John Gray is the New Statesman’s lead book reviewer. His latest book is The Soul of the Marionette: A Short Enquiry into Human Freedom.
John Gray reviews Greg Garrett’s Entertaining Judgement: the Afterlife in Popular Imagination.
For all their lapses, the Labour leaders of the past had a firmer grasp of reality than their contemporary counterparts.
From jealousy to cowardice to greed, the power of vices is to inspire virtue.
The weird realism that runs through Lovecraft’s writings undermines any belief system – religious or humanist – in which the human mind is the centre of the universe.
His atheism is its own kind of narrow religion.
From the Inquisition to Isis, religion is blamed for brutality. But violence is a secular creed too.
With consummate skill and subtlety John Williams not only brings Ancient Rome and the founder of its empire alive, but also shows how this alien world can illuminate our lives today.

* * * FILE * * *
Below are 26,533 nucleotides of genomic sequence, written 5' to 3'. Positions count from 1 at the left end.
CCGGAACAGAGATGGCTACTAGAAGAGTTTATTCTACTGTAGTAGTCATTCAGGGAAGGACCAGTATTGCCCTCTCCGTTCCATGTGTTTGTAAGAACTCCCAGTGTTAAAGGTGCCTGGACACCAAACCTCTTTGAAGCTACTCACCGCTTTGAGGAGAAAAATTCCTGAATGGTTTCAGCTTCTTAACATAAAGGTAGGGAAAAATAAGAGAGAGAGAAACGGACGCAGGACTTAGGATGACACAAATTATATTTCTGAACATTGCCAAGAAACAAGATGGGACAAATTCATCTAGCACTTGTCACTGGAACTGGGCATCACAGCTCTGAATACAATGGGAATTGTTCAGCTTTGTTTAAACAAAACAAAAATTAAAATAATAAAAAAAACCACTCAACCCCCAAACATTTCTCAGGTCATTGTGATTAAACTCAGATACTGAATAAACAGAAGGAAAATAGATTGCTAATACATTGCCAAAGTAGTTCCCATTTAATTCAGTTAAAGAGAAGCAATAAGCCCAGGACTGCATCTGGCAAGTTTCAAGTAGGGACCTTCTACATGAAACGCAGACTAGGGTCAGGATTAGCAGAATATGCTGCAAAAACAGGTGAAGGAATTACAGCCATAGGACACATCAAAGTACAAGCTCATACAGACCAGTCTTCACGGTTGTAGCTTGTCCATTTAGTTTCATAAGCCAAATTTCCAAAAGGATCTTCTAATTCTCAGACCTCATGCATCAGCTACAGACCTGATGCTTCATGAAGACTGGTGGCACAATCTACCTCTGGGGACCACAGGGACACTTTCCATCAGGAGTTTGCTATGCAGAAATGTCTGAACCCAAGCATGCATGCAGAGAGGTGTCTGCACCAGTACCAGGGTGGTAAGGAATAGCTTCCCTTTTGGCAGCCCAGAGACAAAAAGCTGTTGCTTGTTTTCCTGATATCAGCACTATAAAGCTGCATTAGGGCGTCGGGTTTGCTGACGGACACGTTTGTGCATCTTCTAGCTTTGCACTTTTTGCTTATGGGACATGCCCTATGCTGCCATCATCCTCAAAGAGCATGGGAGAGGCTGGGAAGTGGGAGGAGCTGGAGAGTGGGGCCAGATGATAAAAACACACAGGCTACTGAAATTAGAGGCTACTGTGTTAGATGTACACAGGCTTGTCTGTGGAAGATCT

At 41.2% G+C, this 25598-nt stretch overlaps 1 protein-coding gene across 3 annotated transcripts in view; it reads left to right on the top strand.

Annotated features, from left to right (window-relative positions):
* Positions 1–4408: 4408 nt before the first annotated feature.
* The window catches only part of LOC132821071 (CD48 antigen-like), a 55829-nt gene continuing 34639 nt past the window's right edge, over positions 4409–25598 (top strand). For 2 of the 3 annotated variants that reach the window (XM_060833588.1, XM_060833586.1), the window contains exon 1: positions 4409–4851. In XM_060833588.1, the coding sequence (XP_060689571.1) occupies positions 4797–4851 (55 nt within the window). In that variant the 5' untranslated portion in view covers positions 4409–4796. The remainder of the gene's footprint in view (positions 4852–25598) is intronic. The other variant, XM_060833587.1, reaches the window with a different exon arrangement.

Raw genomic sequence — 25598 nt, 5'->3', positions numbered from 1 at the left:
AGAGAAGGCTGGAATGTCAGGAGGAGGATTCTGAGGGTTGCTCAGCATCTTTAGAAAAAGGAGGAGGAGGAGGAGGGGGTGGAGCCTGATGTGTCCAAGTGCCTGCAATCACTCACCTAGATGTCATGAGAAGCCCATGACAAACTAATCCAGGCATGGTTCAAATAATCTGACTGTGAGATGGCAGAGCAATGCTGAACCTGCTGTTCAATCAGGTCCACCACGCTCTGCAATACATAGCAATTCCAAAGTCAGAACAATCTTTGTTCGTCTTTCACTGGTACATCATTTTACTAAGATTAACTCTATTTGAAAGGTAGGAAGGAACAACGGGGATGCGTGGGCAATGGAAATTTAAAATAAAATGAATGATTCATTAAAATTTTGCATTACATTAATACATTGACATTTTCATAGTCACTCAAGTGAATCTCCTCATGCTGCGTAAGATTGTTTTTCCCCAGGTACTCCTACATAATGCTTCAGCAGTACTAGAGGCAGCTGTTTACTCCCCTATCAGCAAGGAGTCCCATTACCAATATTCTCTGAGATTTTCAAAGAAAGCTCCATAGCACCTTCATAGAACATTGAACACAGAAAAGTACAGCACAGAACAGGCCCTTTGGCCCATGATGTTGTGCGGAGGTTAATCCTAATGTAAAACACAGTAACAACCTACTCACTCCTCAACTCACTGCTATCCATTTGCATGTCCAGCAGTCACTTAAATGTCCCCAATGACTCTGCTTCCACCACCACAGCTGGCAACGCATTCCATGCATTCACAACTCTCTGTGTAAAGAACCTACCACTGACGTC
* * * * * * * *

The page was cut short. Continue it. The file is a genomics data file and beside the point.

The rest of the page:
The rise of Nazism ended Stefan Zweig’s career as a European writer and led him ultimately to take his own life. Now he is enjoying an unexpected revival.
If you cannot conceive of humanity from an area of knowledge outside science, what reason could there be for thinking that one and only one system of values is peculiarly human?
At the peak of its popularity, Mao's bible was the most printed book in the world. It attained the status of a sacred, holy text during the Cultural Revolution, and retains its place among western devotees.
Across the political spectrum, the New Statesman introduces you to the personalities who shape our world. Where else would you find Jeremy Corbyn, Tony Blair and Theresa May in the same place?